We Need to Talk About Kevin

We Need to Talk About Kevin

(MA) Hopscotch DVD/BD

This movie did absolutely nothing whatsoever to enhance my desire to have children.

Eva is by all accounts a perfectly average middle-class woman. Well travelled with a good job, she settles down to play a role she doesn’t quite seem to fit, but resigns herself to nonetheless: the role of motherhood.

Upon discovering she is pregnant, it is apparent that Eva is not thrilled. But she does the best she can.

As a baby her son Kevin cries and cries. As a toddler he unnerves his mother with his constant glare and apparent refusal to talk.

Eva isn’t the most engaged or enthusiastic mother, but even so, it is clear that Kevin seems to have born difficult. He is manipulative, calculating and one might even go so far to suggest that even as a child, he is evil.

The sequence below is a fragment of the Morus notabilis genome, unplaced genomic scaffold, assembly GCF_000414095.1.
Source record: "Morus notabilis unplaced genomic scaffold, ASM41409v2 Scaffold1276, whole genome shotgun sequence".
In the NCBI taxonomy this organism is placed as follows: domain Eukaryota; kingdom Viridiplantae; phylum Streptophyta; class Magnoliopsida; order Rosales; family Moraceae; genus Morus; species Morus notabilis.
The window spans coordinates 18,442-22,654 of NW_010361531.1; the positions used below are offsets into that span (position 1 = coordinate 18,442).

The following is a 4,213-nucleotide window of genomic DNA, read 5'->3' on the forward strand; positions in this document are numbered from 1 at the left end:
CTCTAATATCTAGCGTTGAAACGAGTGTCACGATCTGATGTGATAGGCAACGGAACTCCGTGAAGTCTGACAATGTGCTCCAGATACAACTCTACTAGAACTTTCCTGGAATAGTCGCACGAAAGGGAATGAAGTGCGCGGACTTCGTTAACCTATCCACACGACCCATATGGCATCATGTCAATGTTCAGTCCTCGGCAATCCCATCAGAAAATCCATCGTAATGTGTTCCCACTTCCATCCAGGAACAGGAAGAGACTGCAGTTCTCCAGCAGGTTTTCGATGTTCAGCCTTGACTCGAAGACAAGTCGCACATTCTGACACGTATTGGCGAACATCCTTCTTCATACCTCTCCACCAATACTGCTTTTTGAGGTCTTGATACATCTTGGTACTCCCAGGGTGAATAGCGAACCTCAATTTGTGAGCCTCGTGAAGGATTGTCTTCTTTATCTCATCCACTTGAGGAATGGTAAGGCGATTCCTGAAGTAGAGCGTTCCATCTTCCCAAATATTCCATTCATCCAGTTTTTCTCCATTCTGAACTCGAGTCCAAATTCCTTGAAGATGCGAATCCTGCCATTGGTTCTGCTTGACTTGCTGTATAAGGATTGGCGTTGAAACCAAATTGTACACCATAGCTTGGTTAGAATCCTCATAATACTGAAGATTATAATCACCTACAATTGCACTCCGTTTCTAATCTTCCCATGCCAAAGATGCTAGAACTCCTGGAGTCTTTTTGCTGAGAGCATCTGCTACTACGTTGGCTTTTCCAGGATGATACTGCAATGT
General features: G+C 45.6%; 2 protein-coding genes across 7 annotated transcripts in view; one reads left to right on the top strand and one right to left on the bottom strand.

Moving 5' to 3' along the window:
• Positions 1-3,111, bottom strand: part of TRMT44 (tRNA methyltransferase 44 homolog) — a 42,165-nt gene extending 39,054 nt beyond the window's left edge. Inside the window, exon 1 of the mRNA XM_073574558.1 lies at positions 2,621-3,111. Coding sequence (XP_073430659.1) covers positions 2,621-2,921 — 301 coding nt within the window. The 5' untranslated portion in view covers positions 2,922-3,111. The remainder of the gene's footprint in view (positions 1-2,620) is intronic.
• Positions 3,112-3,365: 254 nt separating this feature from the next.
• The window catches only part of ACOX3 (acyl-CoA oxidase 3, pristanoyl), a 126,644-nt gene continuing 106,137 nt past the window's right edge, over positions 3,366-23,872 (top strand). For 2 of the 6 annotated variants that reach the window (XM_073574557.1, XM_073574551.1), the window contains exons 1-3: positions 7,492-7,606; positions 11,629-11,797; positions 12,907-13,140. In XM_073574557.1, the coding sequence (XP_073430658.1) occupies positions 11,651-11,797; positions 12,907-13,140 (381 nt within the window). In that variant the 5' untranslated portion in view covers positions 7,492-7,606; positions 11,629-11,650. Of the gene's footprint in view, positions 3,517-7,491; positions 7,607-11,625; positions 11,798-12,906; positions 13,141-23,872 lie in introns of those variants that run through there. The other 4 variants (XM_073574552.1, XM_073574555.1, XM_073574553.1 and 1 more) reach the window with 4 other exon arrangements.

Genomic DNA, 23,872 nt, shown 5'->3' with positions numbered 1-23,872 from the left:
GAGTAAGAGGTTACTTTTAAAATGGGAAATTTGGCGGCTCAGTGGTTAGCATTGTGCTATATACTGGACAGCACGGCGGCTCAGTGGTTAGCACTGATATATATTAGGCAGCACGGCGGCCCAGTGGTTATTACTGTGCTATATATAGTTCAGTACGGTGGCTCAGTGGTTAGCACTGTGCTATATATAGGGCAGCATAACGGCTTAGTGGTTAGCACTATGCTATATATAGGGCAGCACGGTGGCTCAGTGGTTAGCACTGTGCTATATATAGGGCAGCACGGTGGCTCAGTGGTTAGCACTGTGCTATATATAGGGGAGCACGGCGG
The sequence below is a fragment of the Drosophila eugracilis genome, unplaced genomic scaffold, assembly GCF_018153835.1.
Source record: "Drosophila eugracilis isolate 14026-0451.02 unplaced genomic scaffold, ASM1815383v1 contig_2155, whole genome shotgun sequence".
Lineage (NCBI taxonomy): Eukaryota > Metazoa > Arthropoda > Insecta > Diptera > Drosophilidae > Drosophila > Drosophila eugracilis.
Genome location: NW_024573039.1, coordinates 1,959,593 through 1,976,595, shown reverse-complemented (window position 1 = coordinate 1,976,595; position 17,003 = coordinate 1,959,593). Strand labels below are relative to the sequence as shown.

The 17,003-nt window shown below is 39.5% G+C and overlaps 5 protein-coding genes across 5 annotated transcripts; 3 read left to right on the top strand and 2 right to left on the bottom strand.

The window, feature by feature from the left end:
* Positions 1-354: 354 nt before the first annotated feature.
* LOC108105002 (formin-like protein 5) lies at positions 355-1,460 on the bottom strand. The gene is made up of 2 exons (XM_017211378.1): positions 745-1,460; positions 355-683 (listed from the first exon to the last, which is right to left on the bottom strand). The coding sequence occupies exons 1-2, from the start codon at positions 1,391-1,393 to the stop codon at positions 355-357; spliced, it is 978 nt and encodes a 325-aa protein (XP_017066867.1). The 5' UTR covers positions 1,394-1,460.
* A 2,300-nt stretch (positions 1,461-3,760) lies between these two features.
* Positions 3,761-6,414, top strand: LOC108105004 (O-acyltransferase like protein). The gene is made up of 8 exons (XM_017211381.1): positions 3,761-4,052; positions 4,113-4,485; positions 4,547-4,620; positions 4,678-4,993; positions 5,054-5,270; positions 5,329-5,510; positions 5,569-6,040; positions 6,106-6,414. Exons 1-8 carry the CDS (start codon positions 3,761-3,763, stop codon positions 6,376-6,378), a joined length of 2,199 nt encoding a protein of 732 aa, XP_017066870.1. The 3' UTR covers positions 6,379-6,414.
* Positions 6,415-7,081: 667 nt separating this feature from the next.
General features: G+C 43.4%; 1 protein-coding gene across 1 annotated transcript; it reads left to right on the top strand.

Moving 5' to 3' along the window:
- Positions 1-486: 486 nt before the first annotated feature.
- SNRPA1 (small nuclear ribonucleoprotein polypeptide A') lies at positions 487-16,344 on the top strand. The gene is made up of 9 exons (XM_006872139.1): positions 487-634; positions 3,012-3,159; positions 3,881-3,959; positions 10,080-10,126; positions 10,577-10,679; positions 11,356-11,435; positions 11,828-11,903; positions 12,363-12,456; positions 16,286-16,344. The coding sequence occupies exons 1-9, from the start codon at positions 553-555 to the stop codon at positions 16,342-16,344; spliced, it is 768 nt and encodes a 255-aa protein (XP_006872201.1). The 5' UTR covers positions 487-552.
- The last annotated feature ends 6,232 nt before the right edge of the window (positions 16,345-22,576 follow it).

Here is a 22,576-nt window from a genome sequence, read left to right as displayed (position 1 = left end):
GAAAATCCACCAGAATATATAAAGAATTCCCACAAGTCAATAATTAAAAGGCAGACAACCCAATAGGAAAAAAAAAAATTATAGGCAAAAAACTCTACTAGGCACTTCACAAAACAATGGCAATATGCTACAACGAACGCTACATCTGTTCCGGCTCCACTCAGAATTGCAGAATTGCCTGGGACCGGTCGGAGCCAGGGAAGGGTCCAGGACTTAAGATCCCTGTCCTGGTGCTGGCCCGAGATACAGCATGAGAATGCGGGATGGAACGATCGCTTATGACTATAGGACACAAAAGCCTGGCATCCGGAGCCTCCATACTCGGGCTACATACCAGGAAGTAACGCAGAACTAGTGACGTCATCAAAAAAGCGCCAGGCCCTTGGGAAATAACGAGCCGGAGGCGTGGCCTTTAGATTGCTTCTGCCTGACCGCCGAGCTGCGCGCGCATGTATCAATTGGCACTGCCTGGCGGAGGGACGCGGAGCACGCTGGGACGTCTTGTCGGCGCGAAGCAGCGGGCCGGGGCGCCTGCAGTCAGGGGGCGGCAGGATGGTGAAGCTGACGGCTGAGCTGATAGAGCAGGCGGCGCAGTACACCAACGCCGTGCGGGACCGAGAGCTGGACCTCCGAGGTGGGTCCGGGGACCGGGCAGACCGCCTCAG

His father, however, lives in denial: “Boys will be boys.”

Ezra Miller is chilling as teenage Kevin, who is uncannily clever, cocksure, and scariest of all, unnervingly charming.

There is no real reason for Kevin to be as unceasingly cruel as he is. And this cruelty is mostly focused upon his long-suffering mother, who stands by helplessly. All of the smaller torments are nothing, though, in comparison for what will be Kevin’s final act. The consequences of which are not only devastating, but also incredibly disturbing.

Directed by Lynne Ramsay the screenplay is adapted from the novel of the same name, written by Lionel Shriver.

The film’s disjointed, often hallucinogenic style reflects its disturbing content, and constant flashes between past and present make for uncomfortable viewing that raises many questions.

Should parents be blamed for their child’s wrongdoing? How big a part does free will play? How young is too young to “know better”?

The questions are intriguing, the performances mesmerising, but be warned: this is not for the faint of heart.

Jasmine Edwards


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